* Normal period - How far back in time should Superwise look in order to determine the control limits
    * All time (since the model's data started flowing into Superwise).
    * Starting from a specific date - which will open a date picker.
* See Advanced for more settings.

Step 4: Schedule and set alerting

This is the last part, where you define when the policy should scan your model's data (frequency) and how you want to get alerted in case of an incident. To determine when to scan what, you need to build a logical sentence from the following:

  • “Scan every {Day/Week on day} at {Time} the data of {Number} days ago”
    • Day/Week on day - This depends on the frequency of the data being logged into Superwise and the granularity level that interests you. Most use cases are daily.
    • Time - When the policy should scan the data depends on when you log the data to Superwise. It's very important for the policy to scan days of data when they are all logged into the system; otherwise, it will scan partial data.
    • Number (of days ago) - If you send data using a delay (for example, labels or just input that takes time to log into Superwise), you want the scan to happen only after all the data is logged. This is where you define the delay. If you monitor performance and labels arrive only after 2 weeks, you should set this to 14 or more.
  • Notification channels - Select which channels you want the alert to be sent to when an incident is created.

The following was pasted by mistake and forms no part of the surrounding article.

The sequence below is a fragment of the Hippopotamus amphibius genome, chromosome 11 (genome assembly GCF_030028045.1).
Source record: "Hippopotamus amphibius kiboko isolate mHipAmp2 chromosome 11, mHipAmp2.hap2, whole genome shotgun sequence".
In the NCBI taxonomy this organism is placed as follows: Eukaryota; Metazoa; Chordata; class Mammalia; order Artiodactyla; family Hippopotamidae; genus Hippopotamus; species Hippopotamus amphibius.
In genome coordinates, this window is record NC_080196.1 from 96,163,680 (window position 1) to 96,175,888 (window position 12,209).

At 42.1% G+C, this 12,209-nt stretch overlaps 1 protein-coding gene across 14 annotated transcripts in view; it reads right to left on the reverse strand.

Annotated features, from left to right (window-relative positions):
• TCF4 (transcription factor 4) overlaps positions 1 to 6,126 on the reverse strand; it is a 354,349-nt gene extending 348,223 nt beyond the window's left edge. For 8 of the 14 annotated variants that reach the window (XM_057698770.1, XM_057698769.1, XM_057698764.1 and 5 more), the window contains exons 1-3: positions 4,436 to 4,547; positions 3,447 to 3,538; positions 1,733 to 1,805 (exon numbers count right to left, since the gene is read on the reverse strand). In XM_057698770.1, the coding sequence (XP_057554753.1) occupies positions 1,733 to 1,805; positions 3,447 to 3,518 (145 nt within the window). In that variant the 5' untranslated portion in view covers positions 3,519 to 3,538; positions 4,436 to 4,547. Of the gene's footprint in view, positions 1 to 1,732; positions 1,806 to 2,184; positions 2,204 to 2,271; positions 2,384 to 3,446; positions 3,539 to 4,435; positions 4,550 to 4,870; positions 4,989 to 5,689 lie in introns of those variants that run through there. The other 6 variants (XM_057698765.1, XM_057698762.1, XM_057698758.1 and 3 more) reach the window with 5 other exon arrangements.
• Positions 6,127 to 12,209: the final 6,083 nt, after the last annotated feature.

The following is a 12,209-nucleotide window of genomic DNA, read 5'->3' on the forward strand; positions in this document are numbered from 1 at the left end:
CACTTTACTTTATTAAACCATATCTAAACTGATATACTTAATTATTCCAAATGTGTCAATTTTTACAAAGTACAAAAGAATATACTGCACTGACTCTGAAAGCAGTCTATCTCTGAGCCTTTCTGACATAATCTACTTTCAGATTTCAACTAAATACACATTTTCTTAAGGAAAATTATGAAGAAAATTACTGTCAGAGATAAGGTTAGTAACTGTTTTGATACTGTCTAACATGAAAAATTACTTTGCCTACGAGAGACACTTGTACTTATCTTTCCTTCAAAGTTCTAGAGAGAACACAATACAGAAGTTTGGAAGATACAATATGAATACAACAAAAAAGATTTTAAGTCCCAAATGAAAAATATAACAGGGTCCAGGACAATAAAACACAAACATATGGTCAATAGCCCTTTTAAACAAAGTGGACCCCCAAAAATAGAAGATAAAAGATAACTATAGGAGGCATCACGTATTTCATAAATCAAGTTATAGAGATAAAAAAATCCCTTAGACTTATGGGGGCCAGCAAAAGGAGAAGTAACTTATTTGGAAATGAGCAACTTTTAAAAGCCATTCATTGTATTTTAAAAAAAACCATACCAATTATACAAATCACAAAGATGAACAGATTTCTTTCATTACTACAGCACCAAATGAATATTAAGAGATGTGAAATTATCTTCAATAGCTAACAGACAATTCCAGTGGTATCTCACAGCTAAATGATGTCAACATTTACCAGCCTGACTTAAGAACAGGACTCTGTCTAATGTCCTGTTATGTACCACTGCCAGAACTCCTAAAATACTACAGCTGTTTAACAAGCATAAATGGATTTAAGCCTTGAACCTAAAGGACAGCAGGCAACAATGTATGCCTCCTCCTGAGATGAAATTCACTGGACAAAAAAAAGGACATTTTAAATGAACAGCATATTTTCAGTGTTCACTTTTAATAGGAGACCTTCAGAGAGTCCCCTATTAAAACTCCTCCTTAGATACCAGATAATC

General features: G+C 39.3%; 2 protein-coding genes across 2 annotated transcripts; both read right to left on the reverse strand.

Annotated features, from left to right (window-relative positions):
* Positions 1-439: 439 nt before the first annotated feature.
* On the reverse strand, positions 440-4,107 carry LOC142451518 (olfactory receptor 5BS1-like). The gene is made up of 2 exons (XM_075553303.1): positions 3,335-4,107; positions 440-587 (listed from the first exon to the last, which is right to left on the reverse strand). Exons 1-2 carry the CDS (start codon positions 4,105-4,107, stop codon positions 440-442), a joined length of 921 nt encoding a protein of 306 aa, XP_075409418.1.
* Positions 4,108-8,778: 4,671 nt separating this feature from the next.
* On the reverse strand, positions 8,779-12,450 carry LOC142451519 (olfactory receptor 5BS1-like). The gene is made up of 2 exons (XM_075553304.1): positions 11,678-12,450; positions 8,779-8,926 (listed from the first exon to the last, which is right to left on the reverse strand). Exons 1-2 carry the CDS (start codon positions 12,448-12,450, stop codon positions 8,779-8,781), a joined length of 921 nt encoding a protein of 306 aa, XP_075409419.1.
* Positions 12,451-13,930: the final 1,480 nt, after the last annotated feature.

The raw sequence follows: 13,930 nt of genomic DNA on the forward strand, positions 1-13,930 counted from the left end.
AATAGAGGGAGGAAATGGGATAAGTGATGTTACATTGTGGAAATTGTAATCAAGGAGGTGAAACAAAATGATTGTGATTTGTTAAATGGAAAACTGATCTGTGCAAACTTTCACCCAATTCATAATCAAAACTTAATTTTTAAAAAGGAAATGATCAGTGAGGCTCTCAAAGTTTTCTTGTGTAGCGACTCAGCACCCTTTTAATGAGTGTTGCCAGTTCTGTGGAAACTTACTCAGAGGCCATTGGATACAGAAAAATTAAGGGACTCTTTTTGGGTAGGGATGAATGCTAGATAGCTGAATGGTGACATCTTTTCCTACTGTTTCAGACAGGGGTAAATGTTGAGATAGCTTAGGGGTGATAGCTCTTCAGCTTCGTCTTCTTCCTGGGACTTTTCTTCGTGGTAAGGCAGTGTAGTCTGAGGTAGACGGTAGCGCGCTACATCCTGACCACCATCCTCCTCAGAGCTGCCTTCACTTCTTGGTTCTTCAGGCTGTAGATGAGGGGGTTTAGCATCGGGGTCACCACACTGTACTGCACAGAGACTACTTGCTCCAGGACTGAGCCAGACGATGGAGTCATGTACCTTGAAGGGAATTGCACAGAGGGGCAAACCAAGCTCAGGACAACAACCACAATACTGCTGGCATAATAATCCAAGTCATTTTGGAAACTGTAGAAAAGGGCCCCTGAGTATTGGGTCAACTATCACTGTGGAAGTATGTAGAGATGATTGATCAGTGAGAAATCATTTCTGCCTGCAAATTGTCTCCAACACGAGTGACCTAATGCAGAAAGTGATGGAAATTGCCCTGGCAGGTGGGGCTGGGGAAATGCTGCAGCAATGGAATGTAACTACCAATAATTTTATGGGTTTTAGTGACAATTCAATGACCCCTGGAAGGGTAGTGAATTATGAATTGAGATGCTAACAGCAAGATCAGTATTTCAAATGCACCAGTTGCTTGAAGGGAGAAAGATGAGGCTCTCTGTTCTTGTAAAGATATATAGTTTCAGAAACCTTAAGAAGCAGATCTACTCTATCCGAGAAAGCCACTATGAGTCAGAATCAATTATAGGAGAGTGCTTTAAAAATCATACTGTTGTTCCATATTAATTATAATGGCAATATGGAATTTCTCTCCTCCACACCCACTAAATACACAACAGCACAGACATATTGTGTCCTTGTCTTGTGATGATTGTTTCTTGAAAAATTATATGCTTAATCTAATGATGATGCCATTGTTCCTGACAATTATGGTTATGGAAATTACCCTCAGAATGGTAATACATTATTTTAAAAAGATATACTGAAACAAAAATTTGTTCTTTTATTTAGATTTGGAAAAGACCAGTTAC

Notification channels

Advanced sensitivity/threshold control
When configuring the dynamic threshold, you can click Advanced (to the right of the sentence), which will open a slider with additional settings.

  • Sensitivity - Our anomaly detection is based on a multiplier of a factor with a standard deviation formula that takes seasonality into account. The default threshold uses 1 as the factor that multiplies that SD. You can set this factor to be anything between 0.1 and 5, where 0.1 is very sensitive; 5 is very tolerant.
  • Minimal incident length - How long should an anomaly last for an alert to be generated?

Edit/delete/run policy

In the policy table, you can click More actions, at the right side of the policy row in the table, where you will find 3 options:

  • Edit - Opens the policy builder in edit mode so you can change any of the policy properties, except the metric. Monitoring a different metric will require you to create a new policy.
  • Delete - Deletes the policy and all its open/resolved incidents.
  • Run now - Triggers the policy to run on all data available until today, regardless of the scheduling definition of this policy. This won’t affect the next run of the policy, which will take place according to the definition.

Creating alerting/notification channel

If you are interested in adding a new integration channel when the policy is already created, click +Add new integration channel in the Channel dropdown. Then follow the steps according to the desired channel type.